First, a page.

We’re going for a hard Brexit, declares May
In a keynote speech on Brexit yesterday, the prime minister pledged to create ‘a global Britain’ and take the country out of EU institutions. Is she right to pursue ‘hard Brexit’?
On June 24th the UK awoke to stunning news: the country had voted to leave the EU. As the shock subsided, politicians and commentators asked what leaving would mean.
Months passed. Pressure mounted on Theresa May to outline her priorities for an exit deal. Did she favour a clean break or a limited departure from the political and economic union of 28 countries?
Yesterday the prime minister outlined her negotiating position in her most important speech since taking office. A ‘hard’ or ‘clean’ Brexit, she made clear, was preferable to a ‘soft’ one.
‘We do not seek to adopt a model already enjoyed by other countries,’ she said. Britain wants a ‘new and equal partnership’ with the EU, not ‘anything that leaves us half-in, half-out’.
Most significantly, she said the UK will leave the EU single market — the area where businesses trade freely. Membership requires acceptance of freedom of movement between countries of people from within the EU, but Mrs May’s top priority is controlling immigration into the UK.
Britain will sever other ties too. ‘We will not have truly left the European Union if we are not in control of our own laws,’ May said, promising an end to the European Court of Justice’s jurisdiction over Britain. The UK seeks trade deals with nations beyond Europe — so it could not remain a full member of the customs union. Payments to specific programmes may be made, but no more ‘vast’ contributions to the EU budget.
May also said ‘no deal is better than a bad deal’ — suggesting she is prepared to walk away from negotiations. And she made a thinly-veiled threat to any EU leaders considering punishing the UK that ‘the basis of Britain’s economic model’ could change.
Her speech prompted both praise and criticism. To Matthew Elliott, who led the Vote Leave campaign, it provided an ‘inspiring vision’. But Tim Farron, leader of the pro-EU Liberal Democrats, called it ‘a presumption that the 51.9% of people who voted to leave meant the most extreme version of Brexit available’.
Brexit means Brexit
This is a chance to create a new, free Britain, say supporters. The UK voted to take charge of its destiny — this should prompt fundamental change. Britain should detach itself from Europe’s failing economies and fractious societies, and control its own laws and immigration policies. Already there are signs that trade deals are in the pipeline.
Foolish, cry opponents. The narrow referendum result was not a mandate for an ideologically driven act of self-harm. Businesses who thrive on the single market will flee; jobs will be lost. And even on immigration, opinion in the EU has moved since Britain’s vote. May should work with European leaders, not confront them.
- Would you prefer to live in Britain or the EU after Brexit?
- Should Britain aim for a clean break with the EU?
- Write a list of questions you would like to ask the people working on the Brexit process.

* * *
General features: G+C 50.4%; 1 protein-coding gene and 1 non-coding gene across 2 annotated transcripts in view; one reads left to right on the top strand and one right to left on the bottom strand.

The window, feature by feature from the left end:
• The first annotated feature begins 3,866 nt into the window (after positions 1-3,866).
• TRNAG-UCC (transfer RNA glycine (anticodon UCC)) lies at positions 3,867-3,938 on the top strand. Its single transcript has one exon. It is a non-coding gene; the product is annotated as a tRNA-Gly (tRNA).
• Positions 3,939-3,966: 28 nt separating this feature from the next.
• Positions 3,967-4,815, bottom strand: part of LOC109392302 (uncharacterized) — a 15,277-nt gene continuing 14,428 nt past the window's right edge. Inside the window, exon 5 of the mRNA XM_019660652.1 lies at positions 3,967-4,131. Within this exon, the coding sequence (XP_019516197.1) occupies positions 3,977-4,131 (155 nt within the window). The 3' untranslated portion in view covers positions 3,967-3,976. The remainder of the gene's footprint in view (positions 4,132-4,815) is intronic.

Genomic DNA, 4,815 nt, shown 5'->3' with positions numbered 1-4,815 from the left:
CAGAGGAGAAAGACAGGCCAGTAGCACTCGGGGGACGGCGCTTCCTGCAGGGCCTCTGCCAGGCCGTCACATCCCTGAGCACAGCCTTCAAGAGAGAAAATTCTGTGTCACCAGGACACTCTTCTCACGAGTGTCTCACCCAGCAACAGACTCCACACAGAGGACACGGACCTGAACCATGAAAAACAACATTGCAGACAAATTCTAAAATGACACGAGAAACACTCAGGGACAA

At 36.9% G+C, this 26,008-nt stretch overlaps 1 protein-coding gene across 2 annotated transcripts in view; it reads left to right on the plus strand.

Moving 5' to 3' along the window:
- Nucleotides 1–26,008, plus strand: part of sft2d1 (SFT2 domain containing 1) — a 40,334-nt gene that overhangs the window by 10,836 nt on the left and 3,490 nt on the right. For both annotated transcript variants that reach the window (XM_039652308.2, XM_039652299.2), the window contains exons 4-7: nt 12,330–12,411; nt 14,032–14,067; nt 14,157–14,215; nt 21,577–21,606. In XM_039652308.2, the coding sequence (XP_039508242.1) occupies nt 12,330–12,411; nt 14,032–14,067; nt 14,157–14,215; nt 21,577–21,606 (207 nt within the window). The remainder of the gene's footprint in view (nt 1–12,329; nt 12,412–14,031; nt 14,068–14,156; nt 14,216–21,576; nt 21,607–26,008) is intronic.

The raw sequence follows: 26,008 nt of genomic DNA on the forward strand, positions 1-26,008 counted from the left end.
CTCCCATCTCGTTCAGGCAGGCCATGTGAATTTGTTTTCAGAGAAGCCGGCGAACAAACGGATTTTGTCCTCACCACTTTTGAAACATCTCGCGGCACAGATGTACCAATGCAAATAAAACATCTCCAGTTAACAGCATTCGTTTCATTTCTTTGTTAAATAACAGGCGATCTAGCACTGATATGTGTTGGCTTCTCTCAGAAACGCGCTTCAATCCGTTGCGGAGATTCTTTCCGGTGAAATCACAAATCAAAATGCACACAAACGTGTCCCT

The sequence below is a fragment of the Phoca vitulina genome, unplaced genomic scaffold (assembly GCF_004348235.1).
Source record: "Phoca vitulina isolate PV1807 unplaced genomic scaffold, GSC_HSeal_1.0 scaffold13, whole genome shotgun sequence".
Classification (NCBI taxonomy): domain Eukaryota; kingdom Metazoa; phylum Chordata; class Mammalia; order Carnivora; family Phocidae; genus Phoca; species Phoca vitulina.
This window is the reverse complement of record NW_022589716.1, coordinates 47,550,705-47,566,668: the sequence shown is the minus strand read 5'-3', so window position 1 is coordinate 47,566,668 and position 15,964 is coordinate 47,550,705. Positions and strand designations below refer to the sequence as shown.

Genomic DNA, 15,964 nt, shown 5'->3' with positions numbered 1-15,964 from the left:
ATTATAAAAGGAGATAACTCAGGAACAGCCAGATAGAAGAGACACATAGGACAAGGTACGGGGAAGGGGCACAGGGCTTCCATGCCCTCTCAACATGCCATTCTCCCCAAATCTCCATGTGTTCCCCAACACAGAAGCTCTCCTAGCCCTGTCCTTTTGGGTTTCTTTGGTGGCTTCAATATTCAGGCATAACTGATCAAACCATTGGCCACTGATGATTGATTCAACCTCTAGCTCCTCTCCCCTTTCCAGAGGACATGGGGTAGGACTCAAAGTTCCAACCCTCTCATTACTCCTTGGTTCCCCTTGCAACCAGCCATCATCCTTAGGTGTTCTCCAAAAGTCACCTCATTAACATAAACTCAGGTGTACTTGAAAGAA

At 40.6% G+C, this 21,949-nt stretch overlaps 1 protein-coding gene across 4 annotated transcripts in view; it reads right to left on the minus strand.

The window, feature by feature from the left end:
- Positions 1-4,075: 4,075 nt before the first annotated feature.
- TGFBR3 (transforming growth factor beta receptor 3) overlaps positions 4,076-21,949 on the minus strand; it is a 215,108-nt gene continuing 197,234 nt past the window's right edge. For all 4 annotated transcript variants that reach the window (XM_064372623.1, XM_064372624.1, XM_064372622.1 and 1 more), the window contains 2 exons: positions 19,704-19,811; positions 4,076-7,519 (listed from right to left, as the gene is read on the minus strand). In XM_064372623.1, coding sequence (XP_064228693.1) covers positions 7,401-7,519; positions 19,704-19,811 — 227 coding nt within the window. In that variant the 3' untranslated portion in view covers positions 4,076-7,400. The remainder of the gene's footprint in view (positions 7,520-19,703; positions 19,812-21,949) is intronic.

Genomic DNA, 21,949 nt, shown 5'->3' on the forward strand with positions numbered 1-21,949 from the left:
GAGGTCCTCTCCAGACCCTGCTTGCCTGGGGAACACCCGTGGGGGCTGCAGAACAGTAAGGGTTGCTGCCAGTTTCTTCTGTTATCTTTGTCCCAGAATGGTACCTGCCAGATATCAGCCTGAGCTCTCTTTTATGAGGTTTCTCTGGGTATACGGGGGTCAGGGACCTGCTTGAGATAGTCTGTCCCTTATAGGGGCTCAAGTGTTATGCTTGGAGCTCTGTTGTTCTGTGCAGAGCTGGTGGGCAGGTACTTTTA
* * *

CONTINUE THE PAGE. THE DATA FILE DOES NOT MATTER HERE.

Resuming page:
- Prepare a short talk explaining how ‘hard’ or ‘soft’ Brexit could affect one of the following topics: economy; tax; rights; security; migration; and services (like education and health). Conclude by explaining which you think would be better.
Some People Say...
“No country can survive alone in a globalised world.”
What do you think?
Q & A
- I don’t really understand the EU. Is leaving it that big a deal?
- The result of Brexit will have an important impact on your future. For example, do you want to live in a country which charges much lower taxes to attract business? Do you want to see higher or lower immigration? These questions will affect the nature of the society around you and your prospects for getting a secure, well-paid job or starting a business when you are older.
- But I’m not British.
- If you are from another EU country, the terms of a deal could change the amount of trade your country does, affecting your job prospects. And Brexit will have a big impact around the world too. For example, it will affect job opportunities; and politicians in your country are likely to seek lessons from its success or failure.
- May has promised to trigger negotiations by the end of March — though wrangling in parliament may delay this.
- Other countries
- For example, Peter Mandelson, a pro-EU British politician, suggests a similar deal to Norway’s. Norway is not a member of of the EU but belongs to the European Economic Area, which gives access to the single market for goods, services, capital and people under EU rules.
- Businesses trade in the market without having to pay tariffs as they cross national borders.
- European Court of Justice
- The court which rules on EU law.
- Customs union
- A group of countries that have agreed to charge the same import duties on goods entering the union.
- The UK could drastically lower its tax rates and deregulate its industries to compete with the EU for business.
- May points to interest in trade deals from countries including China, Brazil and Australia; she also notes comments from President-elect Trump that the UK is ‘not at the back of the queue, but the front of the line’ for a US deal.
- 17.4 million people voted Leave; 16.1 million Remain.